When we look at the context of the Qur’an, the discussion becomes clearer. Pre-Islamic pagan Arabs believed in an array of carnal deities who — just like the Greek gods — had wives, daughters and sons. So, perhaps, the Qur’an’s condemnation of divine filiation was directed at Arab polytheism — Islam’s archenemy — rather than Christianity.
Some medieval Muslim scholars, such as Al-Razi, the great exegete of the Qur’an, had noted this nuance and argued that Jesus’ “sonship” to God was perhaps a metaphor, just like Abraham’s “friendship” to God, a concept with which Muslims have no problem. But today that nuance is lost to most Muslims.
Another bone of contention between Christians and Muslims is the latter’s common denial of Crucifixion. This is based on a much-discussed Qur’anic verse about Jesus that reads: “They did not kill him, nor did they crucify him, but it was made to appear like that to them.” Most Muslim commentators have interpreted this by suggesting that someone else was crucified instead of Jesus— curiously reminding an early Christian heresy called “docetism.”
However, the Qur’an’s polemic above is directed not at Christians, but a certain group of Jews. It says that Jews did not kill or crucify Jesus. It does not say that nobody else — such as the Romans — killed nor crucified Jesus.
These are just a few of the many points that I call on fellow Muslims to reconsider about Christianity in my new book: “The Islamic Jesus: How the King of the Jews Became a Prophet of the Muslisms.” But I also call on Christians to reconsider Islam. One reason is that Islam’s peculiar view of Jesus — venerating him as the prophet and Messiah of God, but not as divine — is rooted within Christianity itself. In particular, “Jewish Christianity,” a heterodox strain in the early Church that followed Jesus as the Messiah but also kept following the Jewish Law, has teachings that strongly resemble those of the Qur’an — a much-overlooked fact that opens intriguing questions about the origins of Islam.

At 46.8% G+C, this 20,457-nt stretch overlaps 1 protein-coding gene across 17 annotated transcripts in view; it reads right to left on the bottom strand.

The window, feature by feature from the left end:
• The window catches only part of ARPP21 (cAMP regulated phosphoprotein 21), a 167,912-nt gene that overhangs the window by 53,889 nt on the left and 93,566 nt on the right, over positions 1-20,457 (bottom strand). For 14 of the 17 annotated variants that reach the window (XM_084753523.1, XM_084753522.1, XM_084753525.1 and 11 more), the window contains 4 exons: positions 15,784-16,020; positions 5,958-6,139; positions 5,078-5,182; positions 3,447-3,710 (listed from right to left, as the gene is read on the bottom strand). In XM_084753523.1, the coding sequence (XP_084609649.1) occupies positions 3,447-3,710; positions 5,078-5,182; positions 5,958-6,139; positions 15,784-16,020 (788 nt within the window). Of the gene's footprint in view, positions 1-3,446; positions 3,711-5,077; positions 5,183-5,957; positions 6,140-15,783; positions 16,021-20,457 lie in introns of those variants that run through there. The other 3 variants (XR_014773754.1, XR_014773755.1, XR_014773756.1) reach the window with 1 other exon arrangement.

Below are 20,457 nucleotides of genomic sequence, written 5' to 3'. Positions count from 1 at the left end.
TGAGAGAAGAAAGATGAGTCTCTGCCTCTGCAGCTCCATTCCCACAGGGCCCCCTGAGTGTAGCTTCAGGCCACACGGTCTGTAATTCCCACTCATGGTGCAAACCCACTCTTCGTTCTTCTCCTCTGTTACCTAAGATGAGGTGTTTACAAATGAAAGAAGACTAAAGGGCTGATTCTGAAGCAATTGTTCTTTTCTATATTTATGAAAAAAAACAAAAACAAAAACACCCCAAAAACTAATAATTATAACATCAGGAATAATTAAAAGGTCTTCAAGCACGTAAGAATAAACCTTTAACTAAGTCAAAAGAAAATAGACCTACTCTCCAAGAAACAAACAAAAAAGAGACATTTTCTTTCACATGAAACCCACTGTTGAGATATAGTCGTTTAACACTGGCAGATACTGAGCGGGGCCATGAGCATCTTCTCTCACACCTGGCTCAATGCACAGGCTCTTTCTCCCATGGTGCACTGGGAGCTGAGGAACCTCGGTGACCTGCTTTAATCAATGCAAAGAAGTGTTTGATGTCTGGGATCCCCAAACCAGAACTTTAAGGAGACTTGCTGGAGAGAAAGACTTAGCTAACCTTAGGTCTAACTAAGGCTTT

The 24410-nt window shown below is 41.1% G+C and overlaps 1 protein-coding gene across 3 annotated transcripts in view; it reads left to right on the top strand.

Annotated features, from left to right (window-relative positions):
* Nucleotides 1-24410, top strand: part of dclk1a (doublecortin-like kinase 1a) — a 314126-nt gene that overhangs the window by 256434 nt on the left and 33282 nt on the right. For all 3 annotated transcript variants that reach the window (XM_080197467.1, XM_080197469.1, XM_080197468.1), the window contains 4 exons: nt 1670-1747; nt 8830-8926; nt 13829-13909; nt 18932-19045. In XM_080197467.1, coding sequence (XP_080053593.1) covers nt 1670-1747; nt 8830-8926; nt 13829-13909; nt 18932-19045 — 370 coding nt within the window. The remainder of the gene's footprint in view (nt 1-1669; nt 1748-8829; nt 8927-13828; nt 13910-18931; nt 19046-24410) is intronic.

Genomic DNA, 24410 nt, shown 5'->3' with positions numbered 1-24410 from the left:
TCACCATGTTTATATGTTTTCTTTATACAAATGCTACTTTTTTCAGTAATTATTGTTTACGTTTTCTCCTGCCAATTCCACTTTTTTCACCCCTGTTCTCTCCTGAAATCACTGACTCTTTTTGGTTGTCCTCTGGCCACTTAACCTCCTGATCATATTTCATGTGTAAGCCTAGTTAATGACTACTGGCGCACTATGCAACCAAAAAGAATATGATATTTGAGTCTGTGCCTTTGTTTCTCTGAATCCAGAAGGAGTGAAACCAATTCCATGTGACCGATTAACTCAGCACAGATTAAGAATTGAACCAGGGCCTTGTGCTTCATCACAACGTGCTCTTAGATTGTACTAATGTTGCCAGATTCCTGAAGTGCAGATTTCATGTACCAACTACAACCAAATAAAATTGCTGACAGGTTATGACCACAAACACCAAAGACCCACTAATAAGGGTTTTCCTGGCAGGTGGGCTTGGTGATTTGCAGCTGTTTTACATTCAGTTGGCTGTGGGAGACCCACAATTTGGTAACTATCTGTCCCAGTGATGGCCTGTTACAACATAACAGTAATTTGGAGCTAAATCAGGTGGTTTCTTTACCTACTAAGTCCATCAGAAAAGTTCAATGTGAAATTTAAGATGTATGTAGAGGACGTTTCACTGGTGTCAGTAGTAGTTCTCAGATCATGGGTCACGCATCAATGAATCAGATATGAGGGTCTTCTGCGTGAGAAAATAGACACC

Finally, the most important bridge Jesus offers between Christianity and Islam is his wisdom. The nature of Christ will continue to be a gap between the two faiths, but the teachings of Christ on faith, law and morals are binding. Muslims, in fact, desperately need that wisdom today, as I argue, for they suffer from the exact same problem that Jesus saw at the Pharisees of his time: Obsessing about the minute details of religious law, while forgetting its moral purposes.
Hence I argue in my book: We Muslims do not worship Jesus, like Christians do, yet still we can follow him. He, after all, is the very prophet whose “Second Coming” is foretold in the Islamic tradition. Maybe that is what Prophet Muhammad really meant when he told his followers: “I am the beginning of this community, and Jesus the end.”
Mustafa Akyol is the author of the newly released, The Islamic Jesus: How the King of the Jews Became a Prophet of the Muslims.